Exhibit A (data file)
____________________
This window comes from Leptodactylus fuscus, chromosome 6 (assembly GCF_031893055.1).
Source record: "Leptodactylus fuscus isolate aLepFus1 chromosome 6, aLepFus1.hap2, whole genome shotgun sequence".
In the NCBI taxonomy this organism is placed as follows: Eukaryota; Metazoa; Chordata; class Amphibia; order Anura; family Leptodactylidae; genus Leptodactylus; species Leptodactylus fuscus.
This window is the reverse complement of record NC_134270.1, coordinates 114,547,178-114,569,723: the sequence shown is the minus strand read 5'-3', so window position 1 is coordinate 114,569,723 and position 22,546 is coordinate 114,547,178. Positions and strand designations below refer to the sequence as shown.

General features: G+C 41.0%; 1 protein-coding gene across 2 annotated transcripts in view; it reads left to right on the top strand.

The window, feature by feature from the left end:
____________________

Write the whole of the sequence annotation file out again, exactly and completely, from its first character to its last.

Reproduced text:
This window comes from Leptodactylus fuscus, chromosome 6 (assembly GCF_031893055.1).
Source record: "Leptodactylus fuscus isolate aLepFus1 chromosome 6, aLepFus1.hap2, whole genome shotgun sequence".
In the NCBI taxonomy this organism is placed as follows: Eukaryota; Metazoa; Chordata; class Amphibia; order Anura; family Leptodactylidae; genus Leptodactylus; species Leptodactylus fuscus.
This window is the reverse complement of record NC_134270.1, coordinates 114,547,178-114,569,723: the sequence shown is the minus strand read 5'-3', so window position 1 is coordinate 114,569,723 and position 22,546 is coordinate 114,547,178. Positions and strand designations below refer to the sequence as shown.

General features: G+C 41.0%; 1 protein-coding gene across 2 annotated transcripts in view; it reads left to right on the top strand.

The window, feature by feature from the left end: